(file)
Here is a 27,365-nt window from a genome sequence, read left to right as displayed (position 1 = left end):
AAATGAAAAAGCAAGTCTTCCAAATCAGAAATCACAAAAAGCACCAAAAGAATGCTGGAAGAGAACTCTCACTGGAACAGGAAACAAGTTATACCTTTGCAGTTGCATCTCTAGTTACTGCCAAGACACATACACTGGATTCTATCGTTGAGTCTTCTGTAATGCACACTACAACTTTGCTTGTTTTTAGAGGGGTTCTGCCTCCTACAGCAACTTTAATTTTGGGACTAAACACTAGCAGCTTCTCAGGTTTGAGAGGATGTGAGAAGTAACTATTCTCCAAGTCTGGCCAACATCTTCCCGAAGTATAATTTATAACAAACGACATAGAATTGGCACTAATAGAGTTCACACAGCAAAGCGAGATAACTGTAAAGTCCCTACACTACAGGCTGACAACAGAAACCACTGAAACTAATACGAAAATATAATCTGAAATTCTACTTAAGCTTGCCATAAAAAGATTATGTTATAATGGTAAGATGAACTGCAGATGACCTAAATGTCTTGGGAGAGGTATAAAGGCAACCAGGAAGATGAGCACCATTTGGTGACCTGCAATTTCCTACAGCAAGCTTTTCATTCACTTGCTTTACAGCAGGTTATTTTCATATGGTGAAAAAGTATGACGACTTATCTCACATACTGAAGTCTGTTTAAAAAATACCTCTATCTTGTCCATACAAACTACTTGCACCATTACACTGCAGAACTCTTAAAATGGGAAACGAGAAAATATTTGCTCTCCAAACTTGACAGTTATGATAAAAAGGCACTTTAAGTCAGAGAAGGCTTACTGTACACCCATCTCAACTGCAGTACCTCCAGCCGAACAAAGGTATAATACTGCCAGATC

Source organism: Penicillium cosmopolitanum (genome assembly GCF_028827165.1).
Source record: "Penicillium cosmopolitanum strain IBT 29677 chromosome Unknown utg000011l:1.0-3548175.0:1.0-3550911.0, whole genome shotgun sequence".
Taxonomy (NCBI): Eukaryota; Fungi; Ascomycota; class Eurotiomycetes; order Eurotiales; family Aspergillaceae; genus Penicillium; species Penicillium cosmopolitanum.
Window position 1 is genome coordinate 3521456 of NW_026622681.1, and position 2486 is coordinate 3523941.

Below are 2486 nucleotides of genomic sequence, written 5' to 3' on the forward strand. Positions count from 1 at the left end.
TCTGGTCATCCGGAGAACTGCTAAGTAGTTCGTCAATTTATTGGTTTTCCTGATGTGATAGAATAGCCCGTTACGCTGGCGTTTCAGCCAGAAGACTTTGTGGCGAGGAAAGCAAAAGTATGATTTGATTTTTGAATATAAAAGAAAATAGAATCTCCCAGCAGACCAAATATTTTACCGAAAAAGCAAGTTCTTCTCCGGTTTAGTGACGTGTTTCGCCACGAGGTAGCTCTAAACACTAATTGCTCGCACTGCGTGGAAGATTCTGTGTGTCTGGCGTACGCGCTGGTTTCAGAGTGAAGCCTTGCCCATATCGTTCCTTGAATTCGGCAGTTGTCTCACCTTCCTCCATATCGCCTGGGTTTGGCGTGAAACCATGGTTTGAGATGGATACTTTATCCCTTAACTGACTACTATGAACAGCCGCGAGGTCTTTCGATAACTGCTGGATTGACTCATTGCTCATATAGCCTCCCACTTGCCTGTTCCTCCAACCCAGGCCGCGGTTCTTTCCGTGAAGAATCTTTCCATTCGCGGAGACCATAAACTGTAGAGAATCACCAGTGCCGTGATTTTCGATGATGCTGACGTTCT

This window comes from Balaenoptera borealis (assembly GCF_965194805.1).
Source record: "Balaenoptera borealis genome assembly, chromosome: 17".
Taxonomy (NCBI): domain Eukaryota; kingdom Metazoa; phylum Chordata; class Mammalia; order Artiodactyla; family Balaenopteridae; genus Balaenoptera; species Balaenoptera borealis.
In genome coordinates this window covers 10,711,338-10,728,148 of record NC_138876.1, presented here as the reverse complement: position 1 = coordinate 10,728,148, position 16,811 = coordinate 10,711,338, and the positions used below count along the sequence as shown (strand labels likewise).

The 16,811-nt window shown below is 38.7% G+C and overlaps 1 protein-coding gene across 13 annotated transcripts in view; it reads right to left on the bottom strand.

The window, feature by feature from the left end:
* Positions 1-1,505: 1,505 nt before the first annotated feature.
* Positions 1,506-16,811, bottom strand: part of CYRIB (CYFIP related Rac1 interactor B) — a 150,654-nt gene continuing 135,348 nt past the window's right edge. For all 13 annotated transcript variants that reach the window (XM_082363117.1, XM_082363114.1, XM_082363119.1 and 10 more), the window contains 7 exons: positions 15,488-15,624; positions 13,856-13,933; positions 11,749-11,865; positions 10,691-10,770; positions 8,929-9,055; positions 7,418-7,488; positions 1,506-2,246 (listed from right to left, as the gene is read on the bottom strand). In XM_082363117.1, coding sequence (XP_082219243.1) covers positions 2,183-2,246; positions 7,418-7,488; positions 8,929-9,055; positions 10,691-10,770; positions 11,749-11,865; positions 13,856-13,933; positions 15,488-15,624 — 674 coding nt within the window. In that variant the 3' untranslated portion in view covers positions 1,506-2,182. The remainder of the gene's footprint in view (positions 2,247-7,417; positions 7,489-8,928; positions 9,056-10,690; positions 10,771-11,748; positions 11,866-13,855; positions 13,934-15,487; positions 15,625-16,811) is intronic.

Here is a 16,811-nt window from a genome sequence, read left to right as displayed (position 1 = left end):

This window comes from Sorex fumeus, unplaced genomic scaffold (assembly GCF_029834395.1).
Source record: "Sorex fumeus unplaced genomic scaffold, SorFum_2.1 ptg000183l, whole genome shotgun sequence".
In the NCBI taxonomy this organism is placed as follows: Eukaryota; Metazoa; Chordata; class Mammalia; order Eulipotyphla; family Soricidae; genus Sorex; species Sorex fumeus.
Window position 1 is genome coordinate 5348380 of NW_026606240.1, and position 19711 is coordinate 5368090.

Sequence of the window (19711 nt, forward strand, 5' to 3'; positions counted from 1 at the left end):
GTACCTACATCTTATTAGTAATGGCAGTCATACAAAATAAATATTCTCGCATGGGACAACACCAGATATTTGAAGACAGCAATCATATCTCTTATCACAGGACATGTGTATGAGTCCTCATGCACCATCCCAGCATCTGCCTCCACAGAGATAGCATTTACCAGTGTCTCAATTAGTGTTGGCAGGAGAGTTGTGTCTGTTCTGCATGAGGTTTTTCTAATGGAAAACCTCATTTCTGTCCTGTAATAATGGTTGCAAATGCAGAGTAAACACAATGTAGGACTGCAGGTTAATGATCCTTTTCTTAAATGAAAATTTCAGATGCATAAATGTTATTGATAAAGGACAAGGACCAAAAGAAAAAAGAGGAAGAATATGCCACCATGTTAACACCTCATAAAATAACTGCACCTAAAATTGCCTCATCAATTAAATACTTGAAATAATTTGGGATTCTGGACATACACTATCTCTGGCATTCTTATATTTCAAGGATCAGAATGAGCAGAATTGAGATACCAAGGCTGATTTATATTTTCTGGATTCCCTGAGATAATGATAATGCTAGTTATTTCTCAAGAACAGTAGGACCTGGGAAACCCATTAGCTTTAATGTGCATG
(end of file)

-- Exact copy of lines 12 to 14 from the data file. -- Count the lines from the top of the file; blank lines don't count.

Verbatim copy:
In genome coordinates this window covers 10,711,338-10,728,148 of record NC_138876.1, presented here as the reverse complement: position 1 = coordinate 10,728,148, position 16,811 = coordinate 10,711,338, and the positions used below count along the sequence as shown (strand labels likewise).

The 16,811-nt window shown below is 38.7% G+C and overlaps 1 protein-coding gene across 13 annotated transcripts in view; it reads right to left on the bottom strand.

The window, feature by feature from the left end: